Hmm....Silk doesn't breathe so I don't really think you should wear that. However, I think I need your phone # cause you're turning me on with your silk long-undies and your "how's cotton when wet" e-mail. :) (Just kidding of course.)


Silk long underwear is fine when it gets wet. Mine has always kept me warm. Cotton is bad when it is wet. It will not keep you warm and in fact will just make you colder. I don't think multiple layers would adversely affect your buoyancy, although it could make it a bit harder to climb into the boat. A wet suit will improve your buoyancy.


Silk is warm and will keep you warm if it is wet. Cotton will not keep you warm when it is wet (do not wear cotton sailing ever). But silk stinks if you get it wet or sweat in it. So unless you have silk all ready, I do not recommend you get it. I use my silk for skiing, where I can wash them directly afterwards.

So use poly propylene, and/ or fleece and wool. As for wool, it will stretch out when wet, so it can be a real hang up for your buoyancy. I have never swam in wool, but I saw a college racer walking to the boathouse after a capsize and his sweater sleeve was so stretched out it was dragging on the ground. Ha, Ha (the reason I laugh is that EVERY one else had on Gore-Tex waterproof suits, they are different than what divers wear, they are comfortable). He was shivering, it was April. The biggest problem I have swimming in my layers is the windbreaker, or rain coat I have on. What happens is that the sleeves get water in them and I can not lift my arms.

Well, I hope I did not deter you, I know that if you get a "dry" jacket, like these Gore-Tex suits I mentioned up above the sleeves will not fill w/ water. You can find the dry coats at REI in the kayaking section. Or look online and have companies send you catalogs. But REI is the best.

You typed, foulies, what is this?? Like foul weather gear??


Places to buy sailing clothing in Ann Arbor

Annapolis Performance Sailing, Online store. Huge selection.

Boat US Store, Online only.

Divers Inc, on Washtenaw (across from Arborland) in the Ponderosa stripmall. 971-7770. Aimed at scuba divers. Pricy, but good selection.

Dunham's Sports, on Maple (Maple Village shopping center). 663-0770. General sporting goods (cheap).

Huron Scuba, on Jackson (in Jackson Square stripmall) between Wagner and Zeeb. 994-DIVE. Reasonable selection.

LL Bean, mail order outdoor clothing. Recommended: long sleeve synthentic shirts w/ SPF rating.

Midwest Sailing, on Dexter-Pinckney (aross from Portage Yacht Club in Pinckney). 426-4155. Small selection of clothing.

REI, stores in Northville and Troy.

Sun & Snow Sports, on Jackson (next to Saturn dealership) between Wagner and Zeeb. 663-9515. Small selection.

TWC Surf and Sport, in Novi and Keego Harbor. (800) 636-7038. Windsurfing shop.

West Marine, in Taylor and Troy. Gigantic catalogs, usually one out at the club.

Wilderness Outfitters, on Main. 761-8515.


More information on wetsuits, from Paul Townsend

As for purchasing a wetsuit, I would hesitate before buying one from a dive shop. Divers have different wetsuit needs than sailors. A diving wetsuit is designed to be used under 10 to 100 feet of water, while a sailing/windsurfing suit is made to be used at the surface, both in and out of the water. Its a different set of design criteria and you may wind up paying for features that you don't need or are actually counter productive. Diving wetsuits are usually thicker, more restrictive and do not insulate as well when out of the water.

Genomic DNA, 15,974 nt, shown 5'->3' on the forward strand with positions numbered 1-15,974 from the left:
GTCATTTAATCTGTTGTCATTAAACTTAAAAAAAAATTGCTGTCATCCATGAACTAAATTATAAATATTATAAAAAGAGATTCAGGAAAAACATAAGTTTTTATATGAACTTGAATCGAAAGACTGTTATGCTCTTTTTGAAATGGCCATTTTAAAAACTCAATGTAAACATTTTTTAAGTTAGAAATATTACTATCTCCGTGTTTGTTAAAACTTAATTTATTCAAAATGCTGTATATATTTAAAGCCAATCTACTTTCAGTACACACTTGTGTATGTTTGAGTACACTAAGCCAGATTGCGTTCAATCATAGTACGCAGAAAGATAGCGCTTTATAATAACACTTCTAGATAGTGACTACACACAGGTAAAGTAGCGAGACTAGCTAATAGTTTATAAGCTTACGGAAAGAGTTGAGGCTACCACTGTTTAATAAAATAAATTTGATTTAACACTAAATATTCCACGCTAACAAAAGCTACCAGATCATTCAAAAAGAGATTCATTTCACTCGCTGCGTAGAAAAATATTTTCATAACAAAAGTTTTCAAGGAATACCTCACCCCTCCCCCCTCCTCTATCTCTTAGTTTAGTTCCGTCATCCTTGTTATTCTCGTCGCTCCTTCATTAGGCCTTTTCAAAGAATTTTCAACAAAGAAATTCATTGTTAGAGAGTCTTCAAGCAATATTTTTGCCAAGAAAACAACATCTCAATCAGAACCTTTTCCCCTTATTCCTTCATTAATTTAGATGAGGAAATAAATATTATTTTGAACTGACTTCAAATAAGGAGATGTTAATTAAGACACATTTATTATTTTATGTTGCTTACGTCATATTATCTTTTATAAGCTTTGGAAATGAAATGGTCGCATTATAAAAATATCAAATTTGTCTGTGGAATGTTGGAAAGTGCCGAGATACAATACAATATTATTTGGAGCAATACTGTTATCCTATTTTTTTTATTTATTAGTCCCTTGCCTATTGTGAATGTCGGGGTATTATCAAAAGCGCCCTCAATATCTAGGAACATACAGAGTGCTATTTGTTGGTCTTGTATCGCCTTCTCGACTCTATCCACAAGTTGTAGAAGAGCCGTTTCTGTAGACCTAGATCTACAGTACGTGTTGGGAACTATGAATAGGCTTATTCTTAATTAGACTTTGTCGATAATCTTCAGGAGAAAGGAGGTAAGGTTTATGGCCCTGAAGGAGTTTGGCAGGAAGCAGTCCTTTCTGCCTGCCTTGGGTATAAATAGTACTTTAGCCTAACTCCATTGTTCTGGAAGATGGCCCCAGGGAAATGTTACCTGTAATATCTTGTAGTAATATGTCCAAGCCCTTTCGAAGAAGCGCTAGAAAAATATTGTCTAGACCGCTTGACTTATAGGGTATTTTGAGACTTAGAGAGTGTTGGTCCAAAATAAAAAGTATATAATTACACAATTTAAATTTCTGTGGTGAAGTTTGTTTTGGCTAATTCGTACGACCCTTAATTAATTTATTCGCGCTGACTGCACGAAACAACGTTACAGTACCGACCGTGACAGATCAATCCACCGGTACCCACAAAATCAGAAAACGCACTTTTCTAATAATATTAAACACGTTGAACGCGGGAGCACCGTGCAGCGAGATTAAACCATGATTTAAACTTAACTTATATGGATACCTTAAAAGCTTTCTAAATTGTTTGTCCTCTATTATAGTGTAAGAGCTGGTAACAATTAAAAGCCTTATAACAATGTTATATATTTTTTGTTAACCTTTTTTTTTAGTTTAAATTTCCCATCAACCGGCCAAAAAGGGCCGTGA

There's an exhaustive treatment of diving wetsuits at Diverlink, If you read it, you'll see why you don't want a diving wetsuit. That's not to say that a dive shop won't have a wetsuit suitable for sailing, but you need to make sure that you tell the salesperson what you intend to do with the suit and get one that is designed for your intended application.

Hints:

3mm thickness seems about right for sailing and windsurfing the shoulder season (April, May, Sept. Oct) Thicker suits restrict mobility. Thinner suits are less warm.

The john/jane style with exposed arms and full length legs gives you pretty good freedom of movement while covering the parts of the body that spend the most time under water.

Look for padded/ reinforced knees and rear.

Pay close attention to the seams, and try to get double-taped seams if you can.

It needs to be fairly tight to work properly. It will seem tight at first. Wear it for at least a half hour before buying it to see if you can stand it.

Don't even bother with the zipperless ones. Even if you manage to actually get into one, you will have to call the fire dept. to get you out.

For women, definitely try to find a women's model. If the store doesn't have women's models, look elsewhere. If they say that their suits are 'unisex', that means that they fit men, and women who don't have hips.

We bought ours from Midwest Sailing (across from the portage lake yacht club) They have a limited selection and most of their gear is pricey, but we found good quality suits on sale at competitive prices (about $110 each). Other places I looked that had some reasonable products were Sun and Snow (on Jackson Road ~2 miles west of Maple).